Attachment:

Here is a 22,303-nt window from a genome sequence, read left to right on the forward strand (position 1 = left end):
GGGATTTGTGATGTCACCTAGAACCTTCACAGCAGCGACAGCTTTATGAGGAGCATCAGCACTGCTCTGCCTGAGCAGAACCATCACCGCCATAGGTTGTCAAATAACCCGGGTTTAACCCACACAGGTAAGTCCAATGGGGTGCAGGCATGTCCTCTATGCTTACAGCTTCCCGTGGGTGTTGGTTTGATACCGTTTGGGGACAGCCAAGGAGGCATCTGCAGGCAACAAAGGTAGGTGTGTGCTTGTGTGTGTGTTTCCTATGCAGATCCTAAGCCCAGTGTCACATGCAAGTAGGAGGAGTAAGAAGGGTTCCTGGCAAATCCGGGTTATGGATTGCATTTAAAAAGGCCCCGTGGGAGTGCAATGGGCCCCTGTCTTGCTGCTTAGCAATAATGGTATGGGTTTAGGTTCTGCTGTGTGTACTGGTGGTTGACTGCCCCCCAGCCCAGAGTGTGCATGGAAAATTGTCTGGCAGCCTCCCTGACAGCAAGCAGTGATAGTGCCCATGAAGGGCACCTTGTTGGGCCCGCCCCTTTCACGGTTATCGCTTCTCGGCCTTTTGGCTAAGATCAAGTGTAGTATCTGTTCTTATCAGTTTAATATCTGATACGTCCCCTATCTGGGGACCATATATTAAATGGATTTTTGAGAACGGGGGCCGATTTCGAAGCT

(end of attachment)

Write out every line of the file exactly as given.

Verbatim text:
Here is a 22,303-nt window from a genome sequence, read left to right on the forward strand (position 1 = left end):
GGGATTTGTGATGTCACCTAGAACCTTCACAGCAGCGACAGCTTTATGAGGAGCATCAGCACTGCTCTGCCTGAGCAGAACCATCACCGCCATAGGTTGTCAAATAACCCGGGTTTAACCCACACAGGTAAGTCCAATGGGGTGCAGGCATGTCCTCTATGCTTACAGCTTCCCGTGGGTGTTGGTTTGATACCGTTTGGGGACAGCCAAGGAGGCATCTGCAGGCAACAAAGGTAGGTGTGTGCTTGTGTGTGTGTTTCCTATGCAGATCCTAAGCCCAGTGTCACATGCAAGTAGGAGGAGTAAGAAGGGTTCCTGGCAAATCCGGGTTATGGATTGCATTTAAAAAGGCCCCGTGGGAGTGCAATGGGCCCCTGTCTTGCTGCTTAGCAATAATGGTATGGGTTTAGGTTCTGCTGTGTGTACTGGTGGTTGACTGCCCCCCAGCCCAGAGTGTGCATGGAAAATTGTCTGGCAGCCTCCCTGACAGCAAGCAGTGATAGTGCCCATGAAGGGCACCTTGTTGGGCCCGCCCCTTTCACGGTTATCGCTTCTCGGCCTTTTGGCTAAGATCAAGTGTAGTATCTGTTCTTATCAGTTTAATATCTGATACGTCCCCTATCTGGGGACCATATATTAAATGGATTTTTGAGAACGGGGGCCGATTTCGAAGCT